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Despite Supreme Court ruling, Pentagon says military vaccination mandate remains in place

A spokesman says High Court ruling "has nothing to do" with Defense Department.

WASHINGTON — The Supreme Court on Thursday blocked the Biden administration from enforcing its sweeping vaccine-or-test requirements for large private companies.

So, what does that mean for the military and its civilian workforce? Nothing.

"As we understand it, it does not affect the federal contractors and the executive order by the President with regard to federal contractors specifically," said Pentagon Spokesman John Kirby on Friday.

The Occupational Safety and Health Administration's emergency mandate required that workers at businesses with 100 or more employees get vaccinated or submit a negative COVID test weekly to enter the workplace. It also required unvaccinated workers to wear masks indoors at work.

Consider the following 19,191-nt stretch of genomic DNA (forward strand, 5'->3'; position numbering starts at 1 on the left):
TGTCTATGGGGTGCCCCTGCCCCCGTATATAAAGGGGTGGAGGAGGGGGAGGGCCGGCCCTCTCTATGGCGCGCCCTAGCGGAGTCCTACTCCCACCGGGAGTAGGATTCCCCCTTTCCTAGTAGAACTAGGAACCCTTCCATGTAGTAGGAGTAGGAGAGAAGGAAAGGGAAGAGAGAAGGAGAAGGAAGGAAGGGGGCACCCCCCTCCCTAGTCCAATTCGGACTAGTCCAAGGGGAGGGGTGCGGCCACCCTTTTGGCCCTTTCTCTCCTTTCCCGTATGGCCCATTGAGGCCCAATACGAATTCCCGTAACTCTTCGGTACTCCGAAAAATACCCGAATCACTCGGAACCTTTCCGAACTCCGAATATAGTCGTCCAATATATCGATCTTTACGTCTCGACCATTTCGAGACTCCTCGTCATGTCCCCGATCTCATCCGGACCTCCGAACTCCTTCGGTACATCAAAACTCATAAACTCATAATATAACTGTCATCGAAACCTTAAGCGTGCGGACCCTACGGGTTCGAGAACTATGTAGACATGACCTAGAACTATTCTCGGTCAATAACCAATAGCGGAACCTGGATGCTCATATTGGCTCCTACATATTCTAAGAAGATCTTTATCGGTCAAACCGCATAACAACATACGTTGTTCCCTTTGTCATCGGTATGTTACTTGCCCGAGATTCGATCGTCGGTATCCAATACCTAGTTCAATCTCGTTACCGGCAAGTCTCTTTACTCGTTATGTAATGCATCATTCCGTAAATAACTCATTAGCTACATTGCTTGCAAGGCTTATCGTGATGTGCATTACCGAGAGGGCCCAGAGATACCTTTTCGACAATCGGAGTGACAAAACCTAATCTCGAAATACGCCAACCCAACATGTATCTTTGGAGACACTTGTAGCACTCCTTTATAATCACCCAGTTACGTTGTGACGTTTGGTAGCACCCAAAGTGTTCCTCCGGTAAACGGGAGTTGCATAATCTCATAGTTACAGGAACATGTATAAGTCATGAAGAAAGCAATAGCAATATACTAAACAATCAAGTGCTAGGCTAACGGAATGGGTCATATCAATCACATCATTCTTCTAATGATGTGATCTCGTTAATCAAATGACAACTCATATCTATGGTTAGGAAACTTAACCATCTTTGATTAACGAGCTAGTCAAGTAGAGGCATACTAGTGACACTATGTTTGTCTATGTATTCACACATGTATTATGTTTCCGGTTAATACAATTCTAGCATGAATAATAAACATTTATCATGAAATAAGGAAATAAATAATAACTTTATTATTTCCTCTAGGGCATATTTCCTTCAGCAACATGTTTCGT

But even though the Supreme Court has now struck down that provision, Pentagon spokesman Kirby said that the high court's ruling does not affect President Joe Biden and Secretary of Defense Lloyd Austin's vaccine mandate for the active-duty force, reserves or National Guard.

"The mandate remains in place for the total force and again, we continue to encourage those who haven't been vaccinated and don't have an exemption to get vaccinated and do the right thing," he said.

As of January 12, Defense Department numbers show that more than 1.6 million members of the military, and more than 341,000 DOD civilians are fully vaccinated.

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